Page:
The centronuclear myopathies belong to a group of conditions known as congenital myopathies which are inherited muscle disorders from birth. The characteristic feature of the centronuclear myopathies is the presence of the nucleus in the centre of the muscle fibre instead of the usual position at the edge.
Manifesting as a defect in the cell structure of voluntary muscles and causing low muscle tone the conditions affect both children and adults. The term myotubular myopathy is currently used to describe the x linked form of the condition while centronuclear myopathy is used to refer to the autosomal forms. Collectively, the three forms are known by the umbrella term of the ‘centronuclear myopathies’ as illustrated below.*
leading to a CNM like phenotype in some patients.
The centronuclear myopathies are so rare that there are no good estimates of their incidence, a guess-timate would be somewhere between 1/50,000 and 1/100,000 for each form and perhaps slightly greater when the forms are combined. To put this into perspective, Duchenne Muscular Dystrophy affects about 1/3500 male births or 1 in 7,000 children born (Source: The Beggs Laboratory).
X Linked myotubular myopathy
Although all forms of centronuclear myopathy are considered rare, the most commonly known is x-linked myotubular myopathy which it is estimated affects 1 in 50,000 males from birth. There are also incidences of female x-linked manifesting carriers. Those affected by x-linked myotubular myopathy often have diminished respiratory capacity and are often partially or totally ventilator dependent. Parents are frequently told their children will not live past their first birthday but this is untrue. Many of the children with this condition are trached, meaning that a tube is inserted into the individuals neck to help them breath and this may result in them being behind with their language skills but a speaking valve can help with this.
Dominant centronuclear myopathy
The autosomal dominant form of centronuclear myopathy is generally not as severe as the x-linked or recessive forms of the condition and follows a mild course. It has been noted that the condition can affect individuals differently with onset ranging from birth to 50 years. Many are often able to walk well into adulthood but do find themselves in a wheelchair in later life, however the age that this occurs is not consistent among those affected. Those with the condition often report deterioration in their ability to carry out everyday tasks such as walking up stairs, rising from a sitting position unaided, lifting and carrying and with tasks such as opening bottles.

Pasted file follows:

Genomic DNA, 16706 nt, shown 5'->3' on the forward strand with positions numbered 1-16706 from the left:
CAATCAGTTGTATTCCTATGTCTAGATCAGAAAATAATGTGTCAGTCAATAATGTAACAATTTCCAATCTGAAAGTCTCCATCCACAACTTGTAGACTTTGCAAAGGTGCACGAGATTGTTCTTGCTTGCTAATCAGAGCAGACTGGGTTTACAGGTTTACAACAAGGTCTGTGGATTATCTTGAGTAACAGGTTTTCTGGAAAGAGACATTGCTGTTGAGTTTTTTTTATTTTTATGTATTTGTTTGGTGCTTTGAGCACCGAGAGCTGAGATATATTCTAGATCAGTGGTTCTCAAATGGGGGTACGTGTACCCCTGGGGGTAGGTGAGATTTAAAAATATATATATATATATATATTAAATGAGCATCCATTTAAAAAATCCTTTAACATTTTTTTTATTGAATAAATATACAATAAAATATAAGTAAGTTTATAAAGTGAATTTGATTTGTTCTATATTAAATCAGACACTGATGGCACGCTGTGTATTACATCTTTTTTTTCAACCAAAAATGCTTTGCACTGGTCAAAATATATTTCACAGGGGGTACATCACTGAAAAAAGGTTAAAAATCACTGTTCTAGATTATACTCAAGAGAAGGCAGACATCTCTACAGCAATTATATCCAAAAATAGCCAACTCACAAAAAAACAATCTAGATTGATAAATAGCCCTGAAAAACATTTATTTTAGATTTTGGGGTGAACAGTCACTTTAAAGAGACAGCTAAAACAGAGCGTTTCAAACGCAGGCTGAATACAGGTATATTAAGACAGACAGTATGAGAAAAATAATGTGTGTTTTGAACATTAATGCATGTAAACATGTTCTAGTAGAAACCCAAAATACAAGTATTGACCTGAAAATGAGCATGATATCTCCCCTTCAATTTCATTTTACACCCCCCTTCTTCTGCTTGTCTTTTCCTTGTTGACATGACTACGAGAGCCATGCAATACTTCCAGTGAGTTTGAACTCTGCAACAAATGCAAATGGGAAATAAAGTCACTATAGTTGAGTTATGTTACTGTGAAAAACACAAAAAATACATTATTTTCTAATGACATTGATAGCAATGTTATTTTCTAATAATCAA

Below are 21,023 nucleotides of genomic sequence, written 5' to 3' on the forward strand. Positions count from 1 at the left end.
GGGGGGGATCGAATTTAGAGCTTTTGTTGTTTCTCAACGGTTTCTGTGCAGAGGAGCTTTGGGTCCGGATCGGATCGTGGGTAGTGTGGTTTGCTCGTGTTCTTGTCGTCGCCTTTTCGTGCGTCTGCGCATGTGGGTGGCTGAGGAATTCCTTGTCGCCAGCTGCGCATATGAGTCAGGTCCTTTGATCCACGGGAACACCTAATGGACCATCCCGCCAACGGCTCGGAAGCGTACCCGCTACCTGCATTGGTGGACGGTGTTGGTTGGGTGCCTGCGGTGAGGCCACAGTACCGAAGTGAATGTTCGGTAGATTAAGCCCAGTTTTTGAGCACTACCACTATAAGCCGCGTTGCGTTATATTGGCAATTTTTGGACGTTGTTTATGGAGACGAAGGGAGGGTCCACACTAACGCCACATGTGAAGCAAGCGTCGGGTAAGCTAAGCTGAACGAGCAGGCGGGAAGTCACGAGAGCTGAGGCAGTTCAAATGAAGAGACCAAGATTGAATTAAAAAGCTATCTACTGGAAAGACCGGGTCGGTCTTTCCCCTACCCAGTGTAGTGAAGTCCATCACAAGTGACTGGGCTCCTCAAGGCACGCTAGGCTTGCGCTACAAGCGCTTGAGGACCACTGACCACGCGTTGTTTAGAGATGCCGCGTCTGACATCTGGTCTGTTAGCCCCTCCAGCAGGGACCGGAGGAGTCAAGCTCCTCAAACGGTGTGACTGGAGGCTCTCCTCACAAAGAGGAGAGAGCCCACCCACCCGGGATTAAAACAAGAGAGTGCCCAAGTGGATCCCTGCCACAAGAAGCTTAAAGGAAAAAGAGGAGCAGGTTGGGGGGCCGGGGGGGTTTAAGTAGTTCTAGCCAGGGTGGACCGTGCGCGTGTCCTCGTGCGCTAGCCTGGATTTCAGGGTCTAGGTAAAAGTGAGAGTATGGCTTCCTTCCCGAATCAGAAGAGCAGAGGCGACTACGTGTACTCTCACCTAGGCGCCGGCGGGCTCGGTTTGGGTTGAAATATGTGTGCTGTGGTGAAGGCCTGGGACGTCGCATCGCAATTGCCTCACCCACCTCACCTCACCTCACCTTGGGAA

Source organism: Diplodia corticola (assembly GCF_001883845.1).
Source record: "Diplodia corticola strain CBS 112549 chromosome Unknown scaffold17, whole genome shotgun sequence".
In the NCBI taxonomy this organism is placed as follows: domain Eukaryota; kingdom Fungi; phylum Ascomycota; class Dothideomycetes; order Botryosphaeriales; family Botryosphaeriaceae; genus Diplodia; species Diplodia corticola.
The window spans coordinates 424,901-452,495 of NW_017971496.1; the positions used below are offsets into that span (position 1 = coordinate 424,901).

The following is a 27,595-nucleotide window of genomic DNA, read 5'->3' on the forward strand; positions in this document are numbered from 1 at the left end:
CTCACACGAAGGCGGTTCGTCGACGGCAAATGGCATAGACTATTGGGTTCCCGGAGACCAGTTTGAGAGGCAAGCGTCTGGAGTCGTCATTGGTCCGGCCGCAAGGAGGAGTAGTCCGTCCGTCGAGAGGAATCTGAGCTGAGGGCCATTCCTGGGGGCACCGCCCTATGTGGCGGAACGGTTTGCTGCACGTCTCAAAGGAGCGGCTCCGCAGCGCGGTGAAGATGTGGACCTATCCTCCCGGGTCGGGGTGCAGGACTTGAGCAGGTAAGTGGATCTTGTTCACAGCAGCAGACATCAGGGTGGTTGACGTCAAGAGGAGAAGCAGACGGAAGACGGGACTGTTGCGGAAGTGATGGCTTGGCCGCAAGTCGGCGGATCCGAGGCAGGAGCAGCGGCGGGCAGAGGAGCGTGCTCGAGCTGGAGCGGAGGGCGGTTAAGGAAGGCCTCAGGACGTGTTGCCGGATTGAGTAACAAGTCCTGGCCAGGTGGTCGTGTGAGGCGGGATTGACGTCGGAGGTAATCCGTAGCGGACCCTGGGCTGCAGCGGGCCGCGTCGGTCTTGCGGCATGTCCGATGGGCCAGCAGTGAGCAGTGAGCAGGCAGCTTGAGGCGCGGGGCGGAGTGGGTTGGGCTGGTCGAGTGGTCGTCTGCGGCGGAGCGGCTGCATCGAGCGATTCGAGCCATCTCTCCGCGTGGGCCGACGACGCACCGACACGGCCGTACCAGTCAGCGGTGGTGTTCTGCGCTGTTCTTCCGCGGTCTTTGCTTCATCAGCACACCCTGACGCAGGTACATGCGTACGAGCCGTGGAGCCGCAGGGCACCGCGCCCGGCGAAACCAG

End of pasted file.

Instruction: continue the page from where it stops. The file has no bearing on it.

Recessive centronuclear myopathy
The autosomal recessive form of centronuclear myopathy usually occurs in infancy or early childhood. Weakness of the muscles in the face may occur, as may droopiness of the eyelids. Some people may have problems with feeding. There is usually weakness of the muscles closest to the trunk of the body, known as the proximal muscles.
Genes causing all three forms of the condition have now been identified, these are:
- X linked myotubular myopathy:
- Autosomal dominant centronuclear myopathy:
Dynamin 2 (DNM2) and Ryanodine receptor 1 (RYR1)
- Autosomal recessive centronuclear myopathy:
Amphiphysin 2 (BIN), Ryanodine receptor 1 (RYR1) and Titin (TTN)
The function of the genes is currently unknown and it is thought that further genes that cause centronuclear myopathy will be identified in time, as not everyone affected by the condition has a change in one of the three genes that have been identified so far. In 2006 two people affected by centronuclear myopathy were found to have alterations in the hJUMPY gene. One of these patients also had an alteration in the DNM2 gene which causes the autosomal dominant form of the condition. Then in 2007 an alteration was found in the RYR1 gene that is known to cause a congenital myopathy known called central core disease. More research will be required to understand the significance of these findings.
Further information about centronuclear and myotubular myopathy can be found in the resources area of this website.
Further information about myopathies can be found below.